It was good to see that TROW did still manage to see net positive cash flow during Q1, though these represented only 1.4% of the company's total net increase in AUM during Q1 (the rest coming from existing capital appreciation). That is a concerning number, and bears watching in future quarters.
I have no concerns about the safety of TROW's dividend now or at any point in the near future with a payout ratio well under 50% (and remember, no long-term debt to worry about). However, it's clear that T. Rowe Price will need to continue demonstrating it is able to navigate the clear headwinds ahead and continue to deliver solid results. Therefore, I see TROW as a HOLD at this time - sudden exceptional share price weakness might entice me to consider buying, but I'd prefer to see more quarterly results before upgrading its rating.
Bank of Nova Scotia
Current Investment: 25.2162 shares (6.19% of portfolio, 7.35% of income)
Current Yield (6/2/17): 3.96%, Yield on cost: 3.82%
Investment Thesis: Bank of Nova Scotia is the third-largest and most internationally-focused of Canada's "Big Five" banks, a wide moat oligopoly in a highly regulated financial system. With a dividend history of over 150 years, and better performance during the financial crisis than U.S. counterparts (Canadian banks largely froze dividends rather than cutting them), BNS gives shareholders a stable base in Canadian banking while also providing a back door to emerging market exposure.
Quarterly Results: On May 30, Bank of Nova Scotia reported positive quarterly results. EPS came in at C$1.62, beating analyst estimates by C$0.06, or a beat of 3.8%. On a taxable equivalent basis, or TEB, revenues came in at C$6.92b, a 4% YoY increase.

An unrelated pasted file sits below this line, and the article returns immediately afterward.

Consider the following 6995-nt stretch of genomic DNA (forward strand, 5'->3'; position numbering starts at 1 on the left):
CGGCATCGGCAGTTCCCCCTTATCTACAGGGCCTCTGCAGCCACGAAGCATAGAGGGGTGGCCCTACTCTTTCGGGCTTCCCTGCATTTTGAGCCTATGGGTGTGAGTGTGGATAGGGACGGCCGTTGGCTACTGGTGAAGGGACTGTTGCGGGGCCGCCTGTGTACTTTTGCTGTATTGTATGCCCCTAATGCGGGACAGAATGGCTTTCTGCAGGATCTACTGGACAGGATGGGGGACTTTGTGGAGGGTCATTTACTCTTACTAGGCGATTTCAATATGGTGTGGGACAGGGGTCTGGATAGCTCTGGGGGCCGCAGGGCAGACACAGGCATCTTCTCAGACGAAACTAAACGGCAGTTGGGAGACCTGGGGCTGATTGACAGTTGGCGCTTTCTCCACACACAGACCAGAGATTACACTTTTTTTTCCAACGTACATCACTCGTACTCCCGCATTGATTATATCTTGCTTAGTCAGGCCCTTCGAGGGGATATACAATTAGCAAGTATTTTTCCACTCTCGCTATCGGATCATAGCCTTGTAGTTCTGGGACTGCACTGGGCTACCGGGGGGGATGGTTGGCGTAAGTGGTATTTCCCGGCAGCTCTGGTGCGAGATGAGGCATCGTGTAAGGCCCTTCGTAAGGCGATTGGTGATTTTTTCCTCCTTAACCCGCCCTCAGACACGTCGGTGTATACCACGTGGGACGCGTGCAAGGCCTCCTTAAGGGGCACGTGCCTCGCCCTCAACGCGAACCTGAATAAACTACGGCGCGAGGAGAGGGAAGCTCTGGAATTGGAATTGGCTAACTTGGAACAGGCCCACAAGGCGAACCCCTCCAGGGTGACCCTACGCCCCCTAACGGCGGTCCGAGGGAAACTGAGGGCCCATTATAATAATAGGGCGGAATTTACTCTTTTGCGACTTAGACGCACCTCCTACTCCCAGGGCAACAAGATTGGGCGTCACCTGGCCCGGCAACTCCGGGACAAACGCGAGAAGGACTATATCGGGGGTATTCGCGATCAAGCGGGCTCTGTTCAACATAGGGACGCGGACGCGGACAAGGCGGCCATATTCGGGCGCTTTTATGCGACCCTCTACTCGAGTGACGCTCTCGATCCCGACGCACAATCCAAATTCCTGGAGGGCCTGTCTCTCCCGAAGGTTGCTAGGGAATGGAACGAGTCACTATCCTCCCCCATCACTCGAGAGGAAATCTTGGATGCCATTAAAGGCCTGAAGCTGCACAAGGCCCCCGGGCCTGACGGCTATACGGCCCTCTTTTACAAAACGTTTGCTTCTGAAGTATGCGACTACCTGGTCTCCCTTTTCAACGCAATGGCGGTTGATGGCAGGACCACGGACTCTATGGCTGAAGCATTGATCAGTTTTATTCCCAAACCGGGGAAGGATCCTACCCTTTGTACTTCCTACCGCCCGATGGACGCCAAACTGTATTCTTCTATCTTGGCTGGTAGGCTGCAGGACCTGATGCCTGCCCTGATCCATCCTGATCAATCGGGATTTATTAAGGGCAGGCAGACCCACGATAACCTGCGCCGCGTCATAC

Breaking the results down geographically, Canadian banking saw modest gains of 5%, 4%, and 4% in net income, loan growth, and deposits, respectively (slide 18). International banking performed even better, seeing gains of 6%, 4% and 10%, respectively, in the same categories (slide 20). BNS also maintained a strong CET1 ratio of 11.3%, well above the regulatory minimum and representing solid asset quality in the company's portfolio. (slide 7). The company's leverage ratio was 4.4%.
One of the biggest concerns for Canadian banks right now is exposure to the country's overvalued housing market through mortgages, on the expectation that the valuation "bubble" is approaching a pop. In part because of its international focus, BNS has less risk exposure in its domestic mortgage portfolio than its counterparts. The following slide from the company's quarterly earnings presentation provides a good overview of company's situation.